New Norwegian restructuring (reorganization) law

17 Apr 2020

A temporary law, which is likely to become permanent

On 15 April, the Norwegian government presented a proposal for a new law for the restructuring of Norwegian entities. The new law is a temporary law and replaces the restructuring part of “Konkursloven” ("Act relating to Bankruptcy").

The background for the proposed implementation of this  law are the findings in a report written by  judge Leif Villars-Dahl of the Oslo County Court from 2016. The proposed law is now due to  be  debated in Parliament.

The coronavirus pandemic has had a major impact on the economy. According to the Norwegian government, the purpose of the proposed law is to reduce the risk of unnecessary bankruptcy for, companies (who until the time of the pandemic were otherwise healthy) that have seen a sudden drop in income due to the lock down caused by the pandemic. However, the law is likely to become permanent.

In comparison to the position in  other jurisdictions, the current Norwegian regulations on debt negotiation are  rarely used. The proposed law has several new features that makes it more applicable, and has similarities to the system in the US (Chapter 11), UK and a large part of Europe.

The main part of the proposed law is summarised as follows:

  • An opening in the  regulations is proposed in order to introduce  a temporary exemption from the existing rules so that public claims for VAT and taxes are not given preferential treatment over other creditors.
  • An  opening in the regulations is proposed in order to allow for “pre-pack”-solutions for small businesses.
  • The proposed law will lower the threshold for a restructuring compared to the current rules. It is proposed that a restructuring could be opened even though the company still has some liquidity available. In the current rules, here is an absolute requirement for illiquidity in order to apply for debt negotiations. The condition  for opening a restructuring is proposed to be that the company “has or for the foreseeable future will be in severe economic distress”.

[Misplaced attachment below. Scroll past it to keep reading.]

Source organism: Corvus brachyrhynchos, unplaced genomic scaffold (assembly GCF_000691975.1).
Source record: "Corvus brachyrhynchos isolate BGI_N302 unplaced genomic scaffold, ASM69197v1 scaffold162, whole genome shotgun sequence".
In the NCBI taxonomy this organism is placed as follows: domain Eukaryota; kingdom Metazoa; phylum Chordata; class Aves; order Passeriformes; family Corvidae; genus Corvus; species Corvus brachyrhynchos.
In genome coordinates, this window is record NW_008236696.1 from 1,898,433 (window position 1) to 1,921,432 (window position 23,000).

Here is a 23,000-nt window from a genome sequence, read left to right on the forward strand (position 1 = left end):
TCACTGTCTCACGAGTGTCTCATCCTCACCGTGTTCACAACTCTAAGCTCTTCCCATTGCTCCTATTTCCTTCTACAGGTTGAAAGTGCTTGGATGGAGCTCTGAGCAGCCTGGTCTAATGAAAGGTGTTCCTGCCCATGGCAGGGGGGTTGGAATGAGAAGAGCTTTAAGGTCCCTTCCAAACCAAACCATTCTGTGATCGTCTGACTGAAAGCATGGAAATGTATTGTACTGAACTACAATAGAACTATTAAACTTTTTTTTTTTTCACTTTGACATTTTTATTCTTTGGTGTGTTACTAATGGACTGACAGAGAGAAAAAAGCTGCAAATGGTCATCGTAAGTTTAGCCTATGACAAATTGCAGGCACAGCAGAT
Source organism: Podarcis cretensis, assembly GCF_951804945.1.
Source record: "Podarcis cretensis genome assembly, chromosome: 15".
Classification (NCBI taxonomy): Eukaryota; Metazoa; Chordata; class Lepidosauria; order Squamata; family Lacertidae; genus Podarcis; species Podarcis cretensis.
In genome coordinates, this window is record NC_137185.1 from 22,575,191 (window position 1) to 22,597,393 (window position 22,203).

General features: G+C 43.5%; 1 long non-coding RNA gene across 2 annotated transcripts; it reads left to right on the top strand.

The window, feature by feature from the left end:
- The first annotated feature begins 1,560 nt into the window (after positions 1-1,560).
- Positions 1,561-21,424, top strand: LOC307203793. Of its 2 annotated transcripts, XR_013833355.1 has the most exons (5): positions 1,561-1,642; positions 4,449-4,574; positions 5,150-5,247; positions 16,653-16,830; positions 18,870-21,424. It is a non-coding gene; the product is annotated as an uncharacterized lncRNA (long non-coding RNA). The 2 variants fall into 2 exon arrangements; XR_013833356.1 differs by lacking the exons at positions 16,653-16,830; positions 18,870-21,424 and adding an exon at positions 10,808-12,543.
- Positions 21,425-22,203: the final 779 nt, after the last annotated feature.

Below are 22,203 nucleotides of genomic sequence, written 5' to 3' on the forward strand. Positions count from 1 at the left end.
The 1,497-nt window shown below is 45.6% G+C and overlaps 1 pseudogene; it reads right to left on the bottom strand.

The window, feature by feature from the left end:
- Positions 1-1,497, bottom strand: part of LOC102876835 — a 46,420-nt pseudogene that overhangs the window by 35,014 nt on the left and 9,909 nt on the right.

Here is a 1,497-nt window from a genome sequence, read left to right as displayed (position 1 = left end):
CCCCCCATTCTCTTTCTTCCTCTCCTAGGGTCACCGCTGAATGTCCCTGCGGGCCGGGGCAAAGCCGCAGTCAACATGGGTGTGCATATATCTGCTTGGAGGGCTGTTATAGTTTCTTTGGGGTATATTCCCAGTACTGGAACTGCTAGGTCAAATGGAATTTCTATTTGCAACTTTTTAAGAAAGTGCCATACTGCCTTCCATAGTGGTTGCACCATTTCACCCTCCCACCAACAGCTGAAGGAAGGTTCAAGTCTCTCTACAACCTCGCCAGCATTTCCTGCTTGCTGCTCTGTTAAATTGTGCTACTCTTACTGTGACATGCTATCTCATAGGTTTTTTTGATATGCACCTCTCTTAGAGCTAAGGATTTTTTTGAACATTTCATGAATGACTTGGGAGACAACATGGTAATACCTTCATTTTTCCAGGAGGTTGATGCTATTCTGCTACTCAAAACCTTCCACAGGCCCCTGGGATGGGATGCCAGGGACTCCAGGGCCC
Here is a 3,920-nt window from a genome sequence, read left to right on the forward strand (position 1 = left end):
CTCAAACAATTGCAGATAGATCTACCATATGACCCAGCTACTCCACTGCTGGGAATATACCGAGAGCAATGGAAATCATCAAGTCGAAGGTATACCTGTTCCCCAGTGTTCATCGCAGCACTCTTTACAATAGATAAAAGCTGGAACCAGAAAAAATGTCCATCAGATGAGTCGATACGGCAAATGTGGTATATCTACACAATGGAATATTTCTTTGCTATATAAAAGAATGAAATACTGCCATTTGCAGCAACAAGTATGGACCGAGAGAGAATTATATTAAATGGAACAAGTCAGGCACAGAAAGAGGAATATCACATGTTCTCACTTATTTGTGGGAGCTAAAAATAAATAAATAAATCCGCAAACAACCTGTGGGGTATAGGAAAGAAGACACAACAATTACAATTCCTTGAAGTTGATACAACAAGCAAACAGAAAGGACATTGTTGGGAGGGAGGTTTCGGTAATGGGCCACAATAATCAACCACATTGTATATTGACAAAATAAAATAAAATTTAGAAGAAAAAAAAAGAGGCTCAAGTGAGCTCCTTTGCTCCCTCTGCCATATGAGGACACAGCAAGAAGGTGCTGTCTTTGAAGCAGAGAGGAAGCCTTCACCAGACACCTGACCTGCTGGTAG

• A creditor may file a petition for a restructuring to be opened. However, the threshold is higher than if the company itself applies for the restructuring. If the company rejects  the opening of the restructuring, the petition for restructuring will be denied.
  • The financing of the company’s operations during the restructuring period and the financing of the restructuring itself are  proposed  to be carried out  using  a loan, with the lender being granted a charge  in the company’s operating equipment, inventory and outstanding claims.
  • As opposed to the current rules, no proposal has been made to distinguish between a voluntary restructuring and a compulsory restructuring. The distinction will only apply when there is a vote for the restructuring proposal.
  • There will no longer be a demand for equal treatment of the creditors in a voluntary restructuring. This is due to the rule that a proposal for a voluntary restructuring needs a unanimous vote from the creditors in order to pass. In a compulsory restructuring there will no longer be a demand for a minimum level of coverage of the claims, as opposed to the current demand for a coverage of 25 % of the claims. Also, it will be sufficient that >50 % of the creditors vote in favour of the proposed restructuring plan, as opposed to today’s rule of  a >66,6 % majority.
  • The rules on converting debt to share capital will have an exemption from the rules in the Norwegian Public Limited Liability Companies Act, because only >50 % of the shareholders at the general meeting must be in favour of the conversion.
  • During a restructuring, the company will be protected from bankruptcy proceedings and other enforcement.

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